The Bharatiya Janata Party's insistence that history be rewritten with more emphasis on Hindu kings who resisted Muslim invasion than on the invaders themselves has received a thumbs down from Bihar Chief Minister Nitish Kumar, whose Janata Dal-United is the saffron party's largest alliance partner.
Kumar was asked about the debate, especially in academic circles, that has been triggered by the recent statement of Union Home Minister Amit Shah at the launch of a book on history written by a medical professional.
“How can you change history? Is it possible to do so”, quipped Kumar with exclamatory laughter in reply to the question that was posed on the sidelines of his weekly public interaction programme in Patna on Monday.
Although the septuagenarian dismissed the issue with his curt reply, the message was loud and clear.
History, incidentally, has often been the stick that the BJP and the JD-U have used to beat each other with.
Last year, a BJP MLA Haribhushan Thakur Bachaul, who is seen as a Hindutva hardliner, had come out with the suggestion that Bakhtiyarpur, a sleepy town on the outskirts of the state capital where the chief minister was born, be renamed after the JD-U leader.
Kumar had summarily rejected the suggestion terming it as faltu baat (rubbish).
Bakhtiyarpur is said to have been named after Bakhtiyar Khilji, the 12th century Afghan general who had marauded Bihar and Bengal and whose infamous exploits include the razing of the centre of higher learning at Nalanda where Buddhists from far and wide used to pursue their studies.
The JD-U, seemed intent on giving it back to its domineering coalition partner when the party's parliamentary board chief Upendra Kushwaha carried out a sustained campaign against the alleged denigration of Emperor Asoka.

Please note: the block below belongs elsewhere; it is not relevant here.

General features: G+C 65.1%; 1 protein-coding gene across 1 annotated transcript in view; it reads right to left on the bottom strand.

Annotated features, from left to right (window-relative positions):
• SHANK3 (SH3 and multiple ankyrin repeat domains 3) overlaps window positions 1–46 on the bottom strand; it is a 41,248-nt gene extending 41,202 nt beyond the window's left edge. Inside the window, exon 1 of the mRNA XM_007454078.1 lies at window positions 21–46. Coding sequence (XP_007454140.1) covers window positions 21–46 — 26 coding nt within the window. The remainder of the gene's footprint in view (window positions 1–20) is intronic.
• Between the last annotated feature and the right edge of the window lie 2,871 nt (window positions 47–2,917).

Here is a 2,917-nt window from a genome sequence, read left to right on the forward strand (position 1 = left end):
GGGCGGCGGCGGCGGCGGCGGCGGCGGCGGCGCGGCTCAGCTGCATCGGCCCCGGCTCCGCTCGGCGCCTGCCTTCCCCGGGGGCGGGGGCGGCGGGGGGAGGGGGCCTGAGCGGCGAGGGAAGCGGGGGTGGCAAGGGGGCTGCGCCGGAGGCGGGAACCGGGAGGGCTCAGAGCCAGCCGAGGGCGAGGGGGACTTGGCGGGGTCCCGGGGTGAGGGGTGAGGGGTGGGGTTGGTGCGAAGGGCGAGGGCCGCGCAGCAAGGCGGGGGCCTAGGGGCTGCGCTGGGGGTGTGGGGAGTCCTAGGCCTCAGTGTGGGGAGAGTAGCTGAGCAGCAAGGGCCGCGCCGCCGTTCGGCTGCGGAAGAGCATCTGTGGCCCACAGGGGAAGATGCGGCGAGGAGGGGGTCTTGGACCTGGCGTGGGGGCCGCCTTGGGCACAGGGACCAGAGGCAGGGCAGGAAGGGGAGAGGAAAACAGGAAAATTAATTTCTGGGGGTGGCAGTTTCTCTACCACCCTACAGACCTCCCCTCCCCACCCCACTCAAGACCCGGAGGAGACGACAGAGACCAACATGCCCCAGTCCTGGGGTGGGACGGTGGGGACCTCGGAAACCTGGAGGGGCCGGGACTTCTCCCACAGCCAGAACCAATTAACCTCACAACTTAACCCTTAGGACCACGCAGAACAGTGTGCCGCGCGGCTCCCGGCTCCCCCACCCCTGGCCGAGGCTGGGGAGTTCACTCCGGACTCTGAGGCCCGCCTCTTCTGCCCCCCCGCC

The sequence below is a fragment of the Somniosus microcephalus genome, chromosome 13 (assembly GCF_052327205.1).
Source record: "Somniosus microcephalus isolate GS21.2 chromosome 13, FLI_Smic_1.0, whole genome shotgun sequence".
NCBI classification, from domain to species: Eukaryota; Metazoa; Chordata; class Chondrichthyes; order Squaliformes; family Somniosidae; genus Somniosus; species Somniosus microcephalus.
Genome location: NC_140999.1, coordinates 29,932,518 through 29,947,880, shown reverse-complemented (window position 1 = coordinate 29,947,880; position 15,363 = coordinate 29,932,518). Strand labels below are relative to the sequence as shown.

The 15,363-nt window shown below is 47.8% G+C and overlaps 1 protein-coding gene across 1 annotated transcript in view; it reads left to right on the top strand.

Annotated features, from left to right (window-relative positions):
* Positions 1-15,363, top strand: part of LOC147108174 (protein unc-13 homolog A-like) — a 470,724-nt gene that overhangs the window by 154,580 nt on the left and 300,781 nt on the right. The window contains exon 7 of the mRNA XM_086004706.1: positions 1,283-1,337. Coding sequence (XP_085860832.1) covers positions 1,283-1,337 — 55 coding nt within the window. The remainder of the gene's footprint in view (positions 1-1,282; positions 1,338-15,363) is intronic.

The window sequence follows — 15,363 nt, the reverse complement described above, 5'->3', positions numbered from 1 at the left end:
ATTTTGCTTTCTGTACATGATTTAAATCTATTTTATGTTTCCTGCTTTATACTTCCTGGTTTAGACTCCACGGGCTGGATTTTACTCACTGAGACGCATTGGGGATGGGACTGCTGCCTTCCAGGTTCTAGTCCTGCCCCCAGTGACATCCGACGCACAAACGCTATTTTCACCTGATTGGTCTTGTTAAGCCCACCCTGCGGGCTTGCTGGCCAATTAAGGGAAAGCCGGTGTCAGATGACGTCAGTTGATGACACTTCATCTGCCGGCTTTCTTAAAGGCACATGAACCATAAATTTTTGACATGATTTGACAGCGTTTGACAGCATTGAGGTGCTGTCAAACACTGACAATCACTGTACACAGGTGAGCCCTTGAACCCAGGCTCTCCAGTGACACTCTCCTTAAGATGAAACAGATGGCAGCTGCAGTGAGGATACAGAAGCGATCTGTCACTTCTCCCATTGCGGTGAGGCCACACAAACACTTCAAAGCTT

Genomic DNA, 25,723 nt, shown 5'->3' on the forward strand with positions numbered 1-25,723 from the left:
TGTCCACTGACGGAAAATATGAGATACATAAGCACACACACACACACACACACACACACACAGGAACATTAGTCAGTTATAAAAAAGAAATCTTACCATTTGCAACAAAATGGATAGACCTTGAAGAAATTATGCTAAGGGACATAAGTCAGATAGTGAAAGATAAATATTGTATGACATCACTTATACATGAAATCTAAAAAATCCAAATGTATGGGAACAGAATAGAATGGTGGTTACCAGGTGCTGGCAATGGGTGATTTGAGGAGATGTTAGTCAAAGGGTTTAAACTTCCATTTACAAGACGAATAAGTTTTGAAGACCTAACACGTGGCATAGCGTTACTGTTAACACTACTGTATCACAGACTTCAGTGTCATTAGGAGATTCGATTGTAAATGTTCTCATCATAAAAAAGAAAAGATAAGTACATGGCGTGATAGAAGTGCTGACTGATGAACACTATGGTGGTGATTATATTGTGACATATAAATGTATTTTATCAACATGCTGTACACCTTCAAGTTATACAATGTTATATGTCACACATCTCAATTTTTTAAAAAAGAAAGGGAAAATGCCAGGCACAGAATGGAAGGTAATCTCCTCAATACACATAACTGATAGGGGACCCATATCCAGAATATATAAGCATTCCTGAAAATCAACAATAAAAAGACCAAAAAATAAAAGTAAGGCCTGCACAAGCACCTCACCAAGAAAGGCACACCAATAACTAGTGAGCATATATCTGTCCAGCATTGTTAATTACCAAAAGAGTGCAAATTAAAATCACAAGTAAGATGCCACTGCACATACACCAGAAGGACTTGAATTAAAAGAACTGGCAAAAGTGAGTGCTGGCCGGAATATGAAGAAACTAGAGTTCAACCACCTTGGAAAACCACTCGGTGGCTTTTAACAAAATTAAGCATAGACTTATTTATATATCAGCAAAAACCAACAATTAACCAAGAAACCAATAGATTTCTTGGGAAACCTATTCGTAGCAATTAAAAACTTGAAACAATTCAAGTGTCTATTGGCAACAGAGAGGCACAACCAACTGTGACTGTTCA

The legendary king of Magadha was the grandson of Chandragupta Maurya, who was born in a poor family of shepherds and went on to found the Maurya dynasty which the BJP also seeks to reminisce with a lot of nationalistic pride.
However, because of Chandragputa Maurya's humble origins, the king and his descendants have come to be seen as cultural icons of sort for the OBCs who dominate politics in the state.
Uttar Pradesh-based playwright Daya Prakash Sinha, who got selected for the Sahitya Akademi award this year, had stoked a controversy by drawing a parallel between Asoka and Mughal Emperor Aurangzeb, who is reviled by the BJP and its ilk as a bigot.
Sinha had contended that piety was used by both rulers as a cloak for their unbridled ambition, though unsurprisingly, the nuanced view found no takers in the political world.
Kushwaha raised a shrill campaign, accusing Sinha of having BJP links and demanding “withdrawal” of the literary honour bestowed upon him.
The BJP initially sought to buy time but later lost its nerve and its state unit chief Sanjay Jaiswal lodged a police complaint accusing Sinha of falsely claiming to be associated with the party and then giving it a bad name by casting aspersions on Asoka “the pride of Bihar”.
The controversy has, since, seemed to have been given a quiet burial. But the chief minister's stance suggests that though his alliance with the BJP may be entering its fourth decade, ideological fault lines remain as pronounced as ever.